It was now about 6:30PM and Zenon, Amy, and I began feverishly flipping through record books going back into the 1700′s while passing a camera around and taking pictures of anything that appeared useful. Only minutes later, a nun, followed by a puppy, walked into the office and proceeded to sit in the next room. For our purposes I will call her Sister Mary Patience Eternal which will be evident later. The purpose of the phone call now became clear. He was willing to leave us with the records, but with a babysitter. I did not care one bit. Around 7PM, we heard the television in the next room turn on and we began to hear mass. Mass from the Vatican? A Polish station? Did not matter. I figured we had an hour to continue searching at this point.
For the next hour, we worked hard flipping through hundreds of years of records and taking more pictures than I could count. Every few minutes, we would see a woman peek her head around the corner and we would smile and keep taking pictures. Just before 8PM, the television mass was ending and I knew that our time was most likely coming to an end. At 8PM, she came around the corner and stood in the doorway. She and Zenon had a conversation and he instructed us to began to put the records away and pack up. It will take me months to get through all of these records, but I was on cloud nine. I could not believe the amount of information that we were able to find…most of which I won’t know about until I have had the chance to parse through each picture. We did leave a brief note of thanks and a donation on Fr. Rydzik’s desk.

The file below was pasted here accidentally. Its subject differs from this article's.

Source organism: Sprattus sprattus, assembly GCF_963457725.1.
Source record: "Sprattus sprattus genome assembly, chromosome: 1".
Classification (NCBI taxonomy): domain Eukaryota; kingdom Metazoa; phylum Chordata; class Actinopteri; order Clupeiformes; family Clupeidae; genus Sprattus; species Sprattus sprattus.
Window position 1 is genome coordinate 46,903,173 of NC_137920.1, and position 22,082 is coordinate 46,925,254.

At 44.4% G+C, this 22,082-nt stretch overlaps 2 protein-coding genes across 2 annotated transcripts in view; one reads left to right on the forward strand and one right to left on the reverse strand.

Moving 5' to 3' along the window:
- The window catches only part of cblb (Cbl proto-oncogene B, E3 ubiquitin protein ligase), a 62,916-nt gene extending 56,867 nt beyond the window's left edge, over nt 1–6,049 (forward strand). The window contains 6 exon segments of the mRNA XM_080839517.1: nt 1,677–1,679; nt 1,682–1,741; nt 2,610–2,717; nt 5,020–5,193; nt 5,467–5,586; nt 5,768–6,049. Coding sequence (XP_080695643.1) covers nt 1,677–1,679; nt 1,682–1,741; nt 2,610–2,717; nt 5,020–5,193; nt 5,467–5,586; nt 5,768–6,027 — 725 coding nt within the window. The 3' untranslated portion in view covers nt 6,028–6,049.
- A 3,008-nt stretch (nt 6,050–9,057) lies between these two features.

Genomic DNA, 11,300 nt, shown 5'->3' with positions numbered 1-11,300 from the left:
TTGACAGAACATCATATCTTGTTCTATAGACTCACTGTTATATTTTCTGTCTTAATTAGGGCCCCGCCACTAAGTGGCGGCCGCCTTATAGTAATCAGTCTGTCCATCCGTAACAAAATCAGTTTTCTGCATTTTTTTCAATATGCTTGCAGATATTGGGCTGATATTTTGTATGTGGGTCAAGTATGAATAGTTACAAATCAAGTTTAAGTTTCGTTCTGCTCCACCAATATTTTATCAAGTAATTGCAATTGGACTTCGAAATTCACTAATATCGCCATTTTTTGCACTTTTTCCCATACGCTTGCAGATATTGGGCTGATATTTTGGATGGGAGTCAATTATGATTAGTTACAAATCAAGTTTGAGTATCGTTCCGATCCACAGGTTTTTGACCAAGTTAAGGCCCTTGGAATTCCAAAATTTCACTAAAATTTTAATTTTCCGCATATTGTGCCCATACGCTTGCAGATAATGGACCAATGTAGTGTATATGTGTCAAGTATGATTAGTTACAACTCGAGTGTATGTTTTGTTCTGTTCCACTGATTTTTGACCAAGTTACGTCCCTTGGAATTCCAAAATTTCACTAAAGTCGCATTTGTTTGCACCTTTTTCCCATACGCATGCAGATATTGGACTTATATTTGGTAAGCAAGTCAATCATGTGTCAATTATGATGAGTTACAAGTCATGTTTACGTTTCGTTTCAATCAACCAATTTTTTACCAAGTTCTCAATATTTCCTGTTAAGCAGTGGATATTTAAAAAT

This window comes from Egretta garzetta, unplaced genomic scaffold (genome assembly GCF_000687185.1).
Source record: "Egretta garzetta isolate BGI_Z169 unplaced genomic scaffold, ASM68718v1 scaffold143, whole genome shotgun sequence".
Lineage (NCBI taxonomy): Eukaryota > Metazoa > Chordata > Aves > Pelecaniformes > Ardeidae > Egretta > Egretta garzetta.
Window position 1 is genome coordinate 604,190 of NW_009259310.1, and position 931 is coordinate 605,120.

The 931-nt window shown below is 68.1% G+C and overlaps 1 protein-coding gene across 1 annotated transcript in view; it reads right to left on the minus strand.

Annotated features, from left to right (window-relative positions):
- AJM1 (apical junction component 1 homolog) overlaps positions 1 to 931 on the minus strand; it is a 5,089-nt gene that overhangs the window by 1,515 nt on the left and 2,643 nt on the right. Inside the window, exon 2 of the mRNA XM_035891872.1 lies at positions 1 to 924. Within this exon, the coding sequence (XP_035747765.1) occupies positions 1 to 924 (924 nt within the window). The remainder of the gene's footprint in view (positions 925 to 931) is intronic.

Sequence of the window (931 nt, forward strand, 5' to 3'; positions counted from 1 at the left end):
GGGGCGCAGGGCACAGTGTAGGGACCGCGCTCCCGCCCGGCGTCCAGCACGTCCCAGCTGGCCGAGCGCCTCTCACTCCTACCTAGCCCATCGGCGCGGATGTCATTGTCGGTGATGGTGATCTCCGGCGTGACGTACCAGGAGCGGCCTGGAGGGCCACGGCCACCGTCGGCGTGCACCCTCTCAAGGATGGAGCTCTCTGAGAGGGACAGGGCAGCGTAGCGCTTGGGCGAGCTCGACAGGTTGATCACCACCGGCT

As we were walking to the car Zenon explained to me that Sister Mary Patience Eternal had to be up early in the morning and needed to get home to finish a few things before going to bed. He also explained to me that Fr. Rydzik told her that our visit would only take about 15 minutes…rather than the hour and a half that we stayed. I am eternally grateful for her patience and help! Because of her presence and Fr. Rydzik’s willingness to allow us access to these records, I can go back generations. We decided to return the next morning to attend mass and to try to find a parishioner who was familiar with families in the parish.
Another amazing sequence of events! I could not have imagined all of this taking place while planning this trip.